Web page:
The CBC has a very particular role to play as a voice for all Canadians, from every part of the country. Accordingly, the Commission considers that, as a priority, the CBC should rebalance its program schedules, particularly during the peak audience periods. Its programs must more effectively reflect all of Canada and the experience of all Canadians. The Corporation must achieve this goal while offering a balanced schedule of programming that meets the needs, satisfies the interests of its English and French speaking audiences, and reflects our evolving cultural diversity. The CBC's core radio and television services must be strengthened and made available to Canadians in all parts of the country. The Commission has set specific reporting requirements and conditions for each network in this respect, which must be fulfilled during the new licence term, beginning 1 September 2000. Pursuant to section 23(1) of the Broadcasting Act, the Commission consulted with the Corporation, at its request, with regard to the conditions that the Commission proposed to attach to the CBC's licences.
See Appendix 1 for the specifics of the reporting requirements.
Building the Commission's decision
Canadians address the future of the CBC
I have up to now considered the CBC as a string that has kept us Canadians together from sea to sea and later the other sea for 61 years. I now regard it as it should have been regarded, as a hawser rope, ... that hold ships to the shore. (Public Consultation at Vancouver)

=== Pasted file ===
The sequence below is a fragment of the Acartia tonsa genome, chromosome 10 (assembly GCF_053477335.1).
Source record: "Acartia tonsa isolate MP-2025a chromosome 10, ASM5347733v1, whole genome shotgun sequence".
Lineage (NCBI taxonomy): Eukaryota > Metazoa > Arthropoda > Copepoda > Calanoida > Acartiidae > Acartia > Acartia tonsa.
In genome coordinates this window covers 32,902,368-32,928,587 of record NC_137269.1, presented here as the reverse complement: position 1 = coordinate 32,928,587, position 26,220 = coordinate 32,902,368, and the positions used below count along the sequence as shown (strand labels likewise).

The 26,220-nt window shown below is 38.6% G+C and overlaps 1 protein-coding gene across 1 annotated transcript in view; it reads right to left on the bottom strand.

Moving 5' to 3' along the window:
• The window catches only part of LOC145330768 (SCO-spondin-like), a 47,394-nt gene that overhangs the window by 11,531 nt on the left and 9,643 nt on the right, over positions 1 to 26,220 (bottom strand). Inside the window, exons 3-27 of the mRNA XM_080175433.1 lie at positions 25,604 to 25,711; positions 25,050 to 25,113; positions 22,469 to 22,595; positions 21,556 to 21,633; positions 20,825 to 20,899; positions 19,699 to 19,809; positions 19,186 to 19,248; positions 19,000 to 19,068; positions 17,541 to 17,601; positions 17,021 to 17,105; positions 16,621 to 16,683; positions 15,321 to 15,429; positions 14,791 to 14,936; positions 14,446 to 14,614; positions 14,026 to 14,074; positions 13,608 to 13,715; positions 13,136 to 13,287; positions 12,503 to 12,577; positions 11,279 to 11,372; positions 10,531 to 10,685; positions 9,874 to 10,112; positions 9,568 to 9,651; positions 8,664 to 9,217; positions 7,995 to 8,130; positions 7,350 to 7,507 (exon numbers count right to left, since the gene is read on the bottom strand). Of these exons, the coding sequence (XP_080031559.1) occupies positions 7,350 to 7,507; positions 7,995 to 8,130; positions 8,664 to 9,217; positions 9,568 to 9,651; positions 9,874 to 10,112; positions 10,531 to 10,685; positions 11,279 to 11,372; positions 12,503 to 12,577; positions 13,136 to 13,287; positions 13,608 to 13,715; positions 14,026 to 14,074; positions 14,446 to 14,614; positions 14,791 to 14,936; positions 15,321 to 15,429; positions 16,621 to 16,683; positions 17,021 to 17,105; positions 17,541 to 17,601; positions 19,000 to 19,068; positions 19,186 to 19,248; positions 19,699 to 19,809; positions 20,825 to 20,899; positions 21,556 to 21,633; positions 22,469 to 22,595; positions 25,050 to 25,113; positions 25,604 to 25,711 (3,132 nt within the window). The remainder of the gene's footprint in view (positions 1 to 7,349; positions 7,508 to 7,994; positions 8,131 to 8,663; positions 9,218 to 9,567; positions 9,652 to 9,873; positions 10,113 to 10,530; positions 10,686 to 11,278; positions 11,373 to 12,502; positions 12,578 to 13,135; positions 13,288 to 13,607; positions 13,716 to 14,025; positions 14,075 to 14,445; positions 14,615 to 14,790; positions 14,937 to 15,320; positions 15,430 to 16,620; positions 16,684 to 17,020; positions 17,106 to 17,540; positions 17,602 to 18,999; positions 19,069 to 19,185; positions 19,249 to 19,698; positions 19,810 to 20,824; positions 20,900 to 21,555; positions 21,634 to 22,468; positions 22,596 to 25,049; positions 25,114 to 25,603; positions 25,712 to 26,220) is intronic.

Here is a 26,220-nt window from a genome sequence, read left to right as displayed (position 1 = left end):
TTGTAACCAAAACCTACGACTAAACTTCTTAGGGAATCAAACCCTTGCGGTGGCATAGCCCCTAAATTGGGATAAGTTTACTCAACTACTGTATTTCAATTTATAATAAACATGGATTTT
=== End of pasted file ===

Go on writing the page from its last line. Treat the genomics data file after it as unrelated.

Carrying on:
1. During the oral hearing held in the National Capital Region commencing 25 May 1999, the Commission examined the licence renewal applications submitted by the Canadian Broadcasting Corporation (CBC or the Corporation) for its French- and English-language radio and television networks, for most of the television stations it owns and operates, and for Newsworld and the Réseau de l'information (RDI). Prior to the hearing, the Commission held 11 public consultations across Canada to provide the greatest possible number of Canadians with an opportunity to express their views on Canada's public broadcaster. Over 625 individuals participated in the public consultation. In addition, the Commission received some 4,000 written submissions and 87 oral presentations during the 13 day oral hearing. (See Appendix 2).